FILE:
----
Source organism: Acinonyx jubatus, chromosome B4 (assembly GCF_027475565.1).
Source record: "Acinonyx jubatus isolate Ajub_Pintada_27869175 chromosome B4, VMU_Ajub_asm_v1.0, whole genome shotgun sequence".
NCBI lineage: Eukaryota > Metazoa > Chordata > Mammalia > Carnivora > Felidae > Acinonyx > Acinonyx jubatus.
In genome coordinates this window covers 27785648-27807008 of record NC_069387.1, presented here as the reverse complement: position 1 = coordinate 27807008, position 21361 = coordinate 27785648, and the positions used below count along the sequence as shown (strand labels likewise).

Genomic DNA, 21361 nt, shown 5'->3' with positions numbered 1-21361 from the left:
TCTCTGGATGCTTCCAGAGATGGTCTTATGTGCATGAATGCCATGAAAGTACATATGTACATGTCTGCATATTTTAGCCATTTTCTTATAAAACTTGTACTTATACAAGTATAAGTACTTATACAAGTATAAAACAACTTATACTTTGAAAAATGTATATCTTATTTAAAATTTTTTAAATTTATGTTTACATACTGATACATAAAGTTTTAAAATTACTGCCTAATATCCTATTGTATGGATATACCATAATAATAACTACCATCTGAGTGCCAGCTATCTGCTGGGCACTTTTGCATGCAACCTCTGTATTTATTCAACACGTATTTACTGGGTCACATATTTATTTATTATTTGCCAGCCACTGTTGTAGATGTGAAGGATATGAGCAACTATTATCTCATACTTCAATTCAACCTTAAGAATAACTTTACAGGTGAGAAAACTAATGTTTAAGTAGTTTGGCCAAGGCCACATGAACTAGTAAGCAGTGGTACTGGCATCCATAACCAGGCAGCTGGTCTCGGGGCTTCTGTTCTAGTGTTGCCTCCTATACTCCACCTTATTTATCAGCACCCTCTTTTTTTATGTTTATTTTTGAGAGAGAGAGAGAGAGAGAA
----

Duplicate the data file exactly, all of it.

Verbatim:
Source organism: Acinonyx jubatus, chromosome B4 (assembly GCF_027475565.1).
Source record: "Acinonyx jubatus isolate Ajub_Pintada_27869175 chromosome B4, VMU_Ajub_asm_v1.0, whole genome shotgun sequence".
NCBI lineage: Eukaryota > Metazoa > Chordata > Mammalia > Carnivora > Felidae > Acinonyx > Acinonyx jubatus.
In genome coordinates this window covers 27785648-27807008 of record NC_069387.1, presented here as the reverse complement: position 1 = coordinate 27807008, position 21361 = coordinate 27785648, and the positions used below count along the sequence as shown (strand labels likewise).

Genomic DNA, 21361 nt, shown 5'->3' with positions numbered 1-21361 from the left:
TCTCTGGATGCTTCCAGAGATGGTCTTATGTGCATGAATGCCATGAAAGTACATATGTACATGTCTGCATATTTTAGCCATTTTCTTATAAAACTTGTACTTATACAAGTATAAGTACTTATACAAGTATAAAACAACTTATACTTTGAAAAATGTATATCTTATTTAAAATTTTTTAAATTTATGTTTACATACTGATACATAAAGTTTTAAAATTACTGCCTAATATCCTATTGTATGGATATACCATAATAATAACTACCATCTGAGTGCCAGCTATCTGCTGGGCACTTTTGCATGCAACCTCTGTATTTATTCAACACGTATTTACTGGGTCACATATTTATTTATTATTTGCCAGCCACTGTTGTAGATGTGAAGGATATGAGCAACTATTATCTCATACTTCAATTCAACCTTAAGAATAACTTTACAGGTGAGAAAACTAATGTTTAAGTAGTTTGGCCAAGGCCACATGAACTAGTAAGCAGTGGTACTGGCATCCATAACCAGGCAGCTGGTCTCGGGGCTTCTGTTCTAGTGTTGCCTCCTATACTCCACCTTATTTATCAGCACCCTCTTTTTTTATGTTTATTTTTGAGAGAGAGAGAGAGAGAGAA